Don’t kill your conversions with bad UX
Written by: Peter Messana - CEO
The whole world has been thrust into ecommerce faster than anyone anticipated, and unfortunately, most companies are nowhere near ready for it in terms of their UX. Over the last few days, I have been making notes of all the bad UX I have been encountering. Now to be fair, I am quite critical and get very annoyed quickly. I am not the average shopper. But these are some examples that I have noticed in the last three days:
Petsmart.com – I am a “Treats” member so I get free shipping on all orders over $49, but my order was $62 and it was still charging me shipping. None of the products seemed to have an exclusion that I could find. They had no live chat and an attempt to make contact through Twitter failed miserably. Turns out, all I had to do was encounter more terrible UX to fix it. I waited a day, and as they do not have persistent shopping carts, my cart was now empty. I added the very same products back and all was fine. They also fail to offer a wish list option, which I guess some may find normal as who wants to add pet products to a wish list? I will tell you who, my daughter who is buying a hamster and everything that goes with it out of her babysitting money and is “wishing” for a lot of things.
Nike.com – Nike has removed all Redskins products, which is a powerful statement. But they haven’t actually captured the moment fully. Instead, they serve up a basic “no results found” for Redskins searches, with some really bad alternative recommendations. If you are going to remove products, put up a statement and stand behind it. They actually came across as passive-aggressive since I knew why they removed them, but to an average shopper who has no idea, it could be a terrible shopping experience.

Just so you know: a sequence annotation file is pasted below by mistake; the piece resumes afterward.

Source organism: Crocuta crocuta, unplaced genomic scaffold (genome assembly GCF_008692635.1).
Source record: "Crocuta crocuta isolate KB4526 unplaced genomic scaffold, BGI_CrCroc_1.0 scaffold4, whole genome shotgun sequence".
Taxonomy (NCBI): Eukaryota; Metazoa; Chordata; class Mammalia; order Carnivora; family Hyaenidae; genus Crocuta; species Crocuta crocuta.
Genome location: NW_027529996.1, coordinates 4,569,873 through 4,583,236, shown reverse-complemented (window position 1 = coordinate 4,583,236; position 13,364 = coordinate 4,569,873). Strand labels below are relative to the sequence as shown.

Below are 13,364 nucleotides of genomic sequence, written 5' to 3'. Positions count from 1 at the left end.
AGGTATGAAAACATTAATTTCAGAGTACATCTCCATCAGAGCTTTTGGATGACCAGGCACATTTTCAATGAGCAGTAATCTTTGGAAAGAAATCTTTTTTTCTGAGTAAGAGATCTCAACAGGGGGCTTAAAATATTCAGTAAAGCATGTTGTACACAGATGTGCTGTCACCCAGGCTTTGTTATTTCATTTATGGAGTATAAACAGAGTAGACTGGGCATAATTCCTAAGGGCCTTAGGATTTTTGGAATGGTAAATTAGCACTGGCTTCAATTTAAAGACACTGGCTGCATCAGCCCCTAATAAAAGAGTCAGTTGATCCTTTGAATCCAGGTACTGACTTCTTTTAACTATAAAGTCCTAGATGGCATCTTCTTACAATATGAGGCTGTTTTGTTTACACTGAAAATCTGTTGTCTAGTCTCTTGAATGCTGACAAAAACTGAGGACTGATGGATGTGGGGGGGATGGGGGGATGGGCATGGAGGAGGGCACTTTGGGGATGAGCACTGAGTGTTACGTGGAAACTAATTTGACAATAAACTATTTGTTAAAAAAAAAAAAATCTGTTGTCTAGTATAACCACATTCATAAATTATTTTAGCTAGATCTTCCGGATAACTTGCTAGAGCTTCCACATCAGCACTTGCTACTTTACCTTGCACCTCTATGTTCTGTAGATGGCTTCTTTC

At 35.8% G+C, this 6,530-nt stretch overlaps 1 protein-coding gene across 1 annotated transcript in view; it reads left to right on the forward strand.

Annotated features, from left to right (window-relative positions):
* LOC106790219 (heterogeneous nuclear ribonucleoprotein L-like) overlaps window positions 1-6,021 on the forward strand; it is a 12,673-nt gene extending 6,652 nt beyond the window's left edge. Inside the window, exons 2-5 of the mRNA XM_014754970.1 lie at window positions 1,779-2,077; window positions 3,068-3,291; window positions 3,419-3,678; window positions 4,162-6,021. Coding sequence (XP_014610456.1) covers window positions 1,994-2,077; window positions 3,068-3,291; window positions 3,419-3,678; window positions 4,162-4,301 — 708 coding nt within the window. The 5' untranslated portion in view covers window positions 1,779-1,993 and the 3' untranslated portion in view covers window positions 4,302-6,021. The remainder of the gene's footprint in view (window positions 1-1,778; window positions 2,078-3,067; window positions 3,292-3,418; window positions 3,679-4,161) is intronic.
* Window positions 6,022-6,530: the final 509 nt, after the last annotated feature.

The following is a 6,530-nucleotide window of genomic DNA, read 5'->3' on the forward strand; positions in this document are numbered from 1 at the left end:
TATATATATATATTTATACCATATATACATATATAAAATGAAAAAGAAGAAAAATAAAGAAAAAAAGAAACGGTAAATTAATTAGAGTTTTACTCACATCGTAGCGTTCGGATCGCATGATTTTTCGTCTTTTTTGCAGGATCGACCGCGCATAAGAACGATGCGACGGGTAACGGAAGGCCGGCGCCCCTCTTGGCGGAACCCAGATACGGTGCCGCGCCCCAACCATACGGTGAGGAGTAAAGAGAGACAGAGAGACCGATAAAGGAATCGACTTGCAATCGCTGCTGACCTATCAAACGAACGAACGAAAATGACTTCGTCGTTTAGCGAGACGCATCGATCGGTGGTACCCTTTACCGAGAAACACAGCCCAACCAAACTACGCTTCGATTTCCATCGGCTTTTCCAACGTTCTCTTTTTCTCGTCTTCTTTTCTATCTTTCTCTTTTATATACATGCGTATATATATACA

Texas Department of Transportation – Okay, this site isn’t ecommerce, but what I encountered is normal on way too many sites. I was using the contact form to report a broken light at an intersection. I filled out all the fields and used Chrome autofill for the address and such, hit submit, and it said that I needed to fill out all the required information. It was all there, but I actually had to go back through the form to enter each field and just tab through. I see this on tons of ecommerce websites, where the autofill is not accepted as valid unless you encounter the onblur event. This is deadly in a shopping cart.
Iprefer.com – I was booking a room on this boutique hotel website, and much like above where the pre-fill failed to be recognized, this site had a similar but worse issue. The credit card form had been updated but they failed to use standard form naming, meaning neither Chrome stored payments nor 1password would pre-fill the fields. I was forced to retype my credit card versus allowing Chrome to autofill. This issue is rampant out there as it is such a simple thing that is just overlooked.
Amazon.com – Amazon’s recommendation engine has always perplexed me. Today, they say others like me buy file folders and pens, even though I have never bought office supplies from them. Oddly, based on my purchases, they also recommend that I buy three different desks. A quick glance at my order history and I am perplexed, it isn’t even close. But nor are most of their recommendations – they want me to buy more speaker wire because I bought 1,000 feet once six months ago.
Tractorsupply.com – on their homepage they have “top rated” products, one of which is a “Lifetime Glider Bench”. If you click, it just executes a search for “Lifetime Glider Bench” where the bench shown on the homepage isn’t even the first product in the results. Worse still, Lifetime is a brand but they don’t have any showing at all in the results or the brand facet.
There are just so many simple things that websites don’t do well. When you’re talking about 97% of your site visitors not converting, it is paramount that you do everything possible to make the UX as smooth as possible. The little details of a shopping cart page or the naming of fields is very important. What I have noticed is that the larger the company, the worse they are at UX. I won’t pontificate on why this is. My examples were all large companies, not because I am picking on them, but because as I browsed, this is what I saw.